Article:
IPCPR Urges Pennsylvania Lawmakers to Ban Smoking Bans

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Ban the bans. That's what the International Premium Cigar & Pipe Retailers Association has been urging since the Pennsylvania smoking ban became law on Sept. 11 and the Philadelphia ban was enacted two years earlier. The state law forbids smoking in most indoor workplaces and public spaces. At the same time, it currently allows a variety of exemptions that some legislators want to eliminate with an amendment in January. Philadelphia's even more stringent ban remains in effect.

Ban the bans. That's what the International Premium Cigar & Pipe Retailers Association has been urging since the Pennsylvania smoking ban became law on Sept. 11 and the Philadelphia ban was enacted two years earlier.

The state law forbids smoking in most indoor workplaces and public spaces. At the same time, it currently allows a variety of exemptions that some legislators want to eliminate with an amendment in January. Philadelphia's even more stringent ban remains in effect.

"The smoking bans should be eliminated, not the exemptions. The bans violate the constitutional rights of private business owners and individual citizens and are based on false information regarding secondhand smoke. Even the Surgeon General's 2006 report says the evidence regarding secondhand smoke is 'insufficient' to draw any conclusions regarding its effect on the health of non-smokers," said Chris McCalla, legislative director of IPCPR which represents more than 70 cigar store owners - largely family-owned businesses - throughout the state.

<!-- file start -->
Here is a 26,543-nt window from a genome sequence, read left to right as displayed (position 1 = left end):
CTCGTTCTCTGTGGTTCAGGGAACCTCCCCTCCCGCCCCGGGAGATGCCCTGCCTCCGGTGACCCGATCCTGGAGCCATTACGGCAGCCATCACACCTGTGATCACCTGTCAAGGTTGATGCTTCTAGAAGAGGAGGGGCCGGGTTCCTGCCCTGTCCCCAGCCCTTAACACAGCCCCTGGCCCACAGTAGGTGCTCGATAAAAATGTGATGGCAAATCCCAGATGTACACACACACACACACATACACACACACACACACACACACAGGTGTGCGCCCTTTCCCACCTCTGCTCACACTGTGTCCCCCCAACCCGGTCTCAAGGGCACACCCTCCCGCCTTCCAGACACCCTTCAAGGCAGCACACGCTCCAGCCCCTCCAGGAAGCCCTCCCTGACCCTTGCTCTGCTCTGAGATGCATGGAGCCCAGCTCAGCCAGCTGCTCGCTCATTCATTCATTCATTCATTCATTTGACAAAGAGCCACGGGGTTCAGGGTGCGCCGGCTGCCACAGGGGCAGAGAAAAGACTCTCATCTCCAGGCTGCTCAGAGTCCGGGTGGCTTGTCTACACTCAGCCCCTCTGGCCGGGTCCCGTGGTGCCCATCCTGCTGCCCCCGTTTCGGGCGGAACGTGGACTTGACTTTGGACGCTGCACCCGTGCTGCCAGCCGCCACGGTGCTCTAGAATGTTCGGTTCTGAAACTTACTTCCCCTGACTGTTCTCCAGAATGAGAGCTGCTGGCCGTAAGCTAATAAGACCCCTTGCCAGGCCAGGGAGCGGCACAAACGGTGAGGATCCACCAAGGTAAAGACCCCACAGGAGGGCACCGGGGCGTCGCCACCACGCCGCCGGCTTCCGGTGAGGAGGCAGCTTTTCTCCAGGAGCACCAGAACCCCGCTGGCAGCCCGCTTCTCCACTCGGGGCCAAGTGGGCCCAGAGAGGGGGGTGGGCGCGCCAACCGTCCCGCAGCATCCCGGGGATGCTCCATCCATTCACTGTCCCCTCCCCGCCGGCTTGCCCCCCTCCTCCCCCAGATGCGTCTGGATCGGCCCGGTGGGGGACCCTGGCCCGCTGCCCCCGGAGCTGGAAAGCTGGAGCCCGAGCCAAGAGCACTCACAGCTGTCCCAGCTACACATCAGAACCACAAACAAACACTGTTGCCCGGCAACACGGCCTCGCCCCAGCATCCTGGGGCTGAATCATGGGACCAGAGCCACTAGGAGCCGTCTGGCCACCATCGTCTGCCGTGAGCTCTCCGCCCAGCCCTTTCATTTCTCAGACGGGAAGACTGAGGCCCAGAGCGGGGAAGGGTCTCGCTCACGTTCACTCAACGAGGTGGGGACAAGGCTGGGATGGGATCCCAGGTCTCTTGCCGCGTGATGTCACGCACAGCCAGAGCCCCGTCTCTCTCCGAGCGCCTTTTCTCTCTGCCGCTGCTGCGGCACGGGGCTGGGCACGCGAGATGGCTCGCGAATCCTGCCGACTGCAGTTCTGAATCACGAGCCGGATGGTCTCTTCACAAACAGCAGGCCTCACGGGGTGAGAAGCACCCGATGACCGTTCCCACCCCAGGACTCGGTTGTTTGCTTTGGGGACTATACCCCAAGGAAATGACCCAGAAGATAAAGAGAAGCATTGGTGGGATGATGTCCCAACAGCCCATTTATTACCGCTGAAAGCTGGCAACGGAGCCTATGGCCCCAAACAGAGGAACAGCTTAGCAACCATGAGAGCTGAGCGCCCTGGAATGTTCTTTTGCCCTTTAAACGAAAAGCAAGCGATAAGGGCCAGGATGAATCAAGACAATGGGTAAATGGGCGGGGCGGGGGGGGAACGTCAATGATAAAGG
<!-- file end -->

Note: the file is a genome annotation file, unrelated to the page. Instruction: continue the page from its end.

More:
"In addition to the Surgeon General stating that the evidence is inconclusive regarding the health aspects of secondhand smoke, OSHA - the Occupational Safety and Health Administration - doesn't regard secondhand smoke as an occupational or environmental hazard either," McCalla said.

McCalla pointed out that OSHA has established safe exposure levels for secondhand smoke and has shown that "field studies of environmental tobacco smoke indicate that it would be very rare to find a workplace with so much smoking that (those levels would be exceeded)."

McCalla also cited secondhand smoke air quality testing conducted by the American Cancer Society that showed secondhand smoke concentrations are up to 25,000 times safer than OSHA standards. In addition, he said, Oak Ridge National Laboratory testing confirms that results of air quality testing of secondhand smoke in bars and restaurants "were considerably below limits established by OSHA."

"So, it is with all due respect to the legislature that we believe they got it wrong when it comes to secondhand smoke. As a result, they are unfairly depriving business owners their constitutional rights to run their businesses as they choose," he said.

"Our nation's founders opposed government intervention into matters better left to the people. That includes private property - like businesses - where owners should have the right to decide whether or not to allow smoking on their premises. Customers and employees then have the right to patronize or work at those businesses," he pointed out.

Contact:    
Tony Tortorici
678/493-0313
tony@tortoricipr.com

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